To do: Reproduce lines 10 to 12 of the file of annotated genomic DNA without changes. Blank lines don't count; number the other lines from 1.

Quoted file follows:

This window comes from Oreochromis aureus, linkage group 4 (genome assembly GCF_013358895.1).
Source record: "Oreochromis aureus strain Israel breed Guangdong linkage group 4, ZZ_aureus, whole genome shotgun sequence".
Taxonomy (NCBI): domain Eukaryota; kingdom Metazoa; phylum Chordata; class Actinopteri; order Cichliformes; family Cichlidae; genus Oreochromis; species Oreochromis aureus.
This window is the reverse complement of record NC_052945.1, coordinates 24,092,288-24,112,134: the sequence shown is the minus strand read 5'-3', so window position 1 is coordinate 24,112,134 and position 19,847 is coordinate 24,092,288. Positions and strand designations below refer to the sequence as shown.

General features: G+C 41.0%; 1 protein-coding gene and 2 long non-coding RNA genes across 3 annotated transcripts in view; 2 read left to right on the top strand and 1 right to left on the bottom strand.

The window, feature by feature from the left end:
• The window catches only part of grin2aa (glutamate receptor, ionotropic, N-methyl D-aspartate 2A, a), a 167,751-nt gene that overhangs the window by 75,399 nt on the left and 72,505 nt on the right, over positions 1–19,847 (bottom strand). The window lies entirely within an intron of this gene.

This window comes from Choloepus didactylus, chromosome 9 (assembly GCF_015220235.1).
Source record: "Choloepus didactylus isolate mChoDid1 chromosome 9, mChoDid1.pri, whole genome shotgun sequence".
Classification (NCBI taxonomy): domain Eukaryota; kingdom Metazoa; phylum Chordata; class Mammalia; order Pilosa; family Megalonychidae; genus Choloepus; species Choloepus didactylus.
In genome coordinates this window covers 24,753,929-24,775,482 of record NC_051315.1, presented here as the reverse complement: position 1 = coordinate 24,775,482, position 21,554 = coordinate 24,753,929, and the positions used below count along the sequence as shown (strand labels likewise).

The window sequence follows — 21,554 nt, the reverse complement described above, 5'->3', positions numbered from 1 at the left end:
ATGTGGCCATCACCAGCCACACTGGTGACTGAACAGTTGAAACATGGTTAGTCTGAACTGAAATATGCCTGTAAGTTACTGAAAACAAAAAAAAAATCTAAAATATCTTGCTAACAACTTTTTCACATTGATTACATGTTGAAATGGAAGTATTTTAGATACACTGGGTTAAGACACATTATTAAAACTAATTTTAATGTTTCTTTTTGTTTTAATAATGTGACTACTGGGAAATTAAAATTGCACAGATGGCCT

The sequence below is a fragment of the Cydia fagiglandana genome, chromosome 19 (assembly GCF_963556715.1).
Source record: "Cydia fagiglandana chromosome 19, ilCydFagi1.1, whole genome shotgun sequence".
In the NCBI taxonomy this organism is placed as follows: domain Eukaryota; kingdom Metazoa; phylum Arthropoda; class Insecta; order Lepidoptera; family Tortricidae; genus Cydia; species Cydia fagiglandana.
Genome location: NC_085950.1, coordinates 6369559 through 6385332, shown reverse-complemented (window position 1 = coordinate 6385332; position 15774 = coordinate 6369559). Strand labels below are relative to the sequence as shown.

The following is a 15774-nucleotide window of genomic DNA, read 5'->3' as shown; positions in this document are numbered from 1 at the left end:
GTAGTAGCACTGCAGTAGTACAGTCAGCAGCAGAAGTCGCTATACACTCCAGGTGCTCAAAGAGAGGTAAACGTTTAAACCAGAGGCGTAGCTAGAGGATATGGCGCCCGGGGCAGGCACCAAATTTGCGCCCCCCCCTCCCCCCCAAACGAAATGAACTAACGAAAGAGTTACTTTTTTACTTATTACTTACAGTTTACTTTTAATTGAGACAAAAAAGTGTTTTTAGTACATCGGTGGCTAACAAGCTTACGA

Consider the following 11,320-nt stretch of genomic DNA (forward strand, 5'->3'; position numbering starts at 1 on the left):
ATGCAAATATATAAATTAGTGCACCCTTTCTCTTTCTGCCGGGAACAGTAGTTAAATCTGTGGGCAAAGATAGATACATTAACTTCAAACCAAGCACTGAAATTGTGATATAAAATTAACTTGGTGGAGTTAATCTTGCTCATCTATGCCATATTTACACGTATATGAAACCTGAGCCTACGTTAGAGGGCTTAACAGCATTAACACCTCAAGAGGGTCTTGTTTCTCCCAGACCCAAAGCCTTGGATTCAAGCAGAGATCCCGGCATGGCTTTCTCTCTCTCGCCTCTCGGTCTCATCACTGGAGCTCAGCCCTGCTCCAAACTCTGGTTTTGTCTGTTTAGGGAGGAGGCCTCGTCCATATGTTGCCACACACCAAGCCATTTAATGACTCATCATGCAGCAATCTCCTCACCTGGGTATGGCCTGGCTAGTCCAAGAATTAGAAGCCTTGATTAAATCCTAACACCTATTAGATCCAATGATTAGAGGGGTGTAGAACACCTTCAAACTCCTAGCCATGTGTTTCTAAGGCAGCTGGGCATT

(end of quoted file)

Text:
Classification (NCBI taxonomy): domain Eukaryota; kingdom Metazoa; phylum Chordata; class Mammalia; order Pilosa; family Megalonychidae; genus Choloepus; species Choloepus didactylus.
In genome coordinates this window covers 24,753,929-24,775,482 of record NC_051315.1, presented here as the reverse complement: position 1 = coordinate 24,775,482, position 21,554 = coordinate 24,753,929, and the positions used below count along the sequence as shown (strand labels likewise).

The window sequence follows — 21,554 nt, the reverse complement described above, 5'->3', positions numbered from 1 at the left end: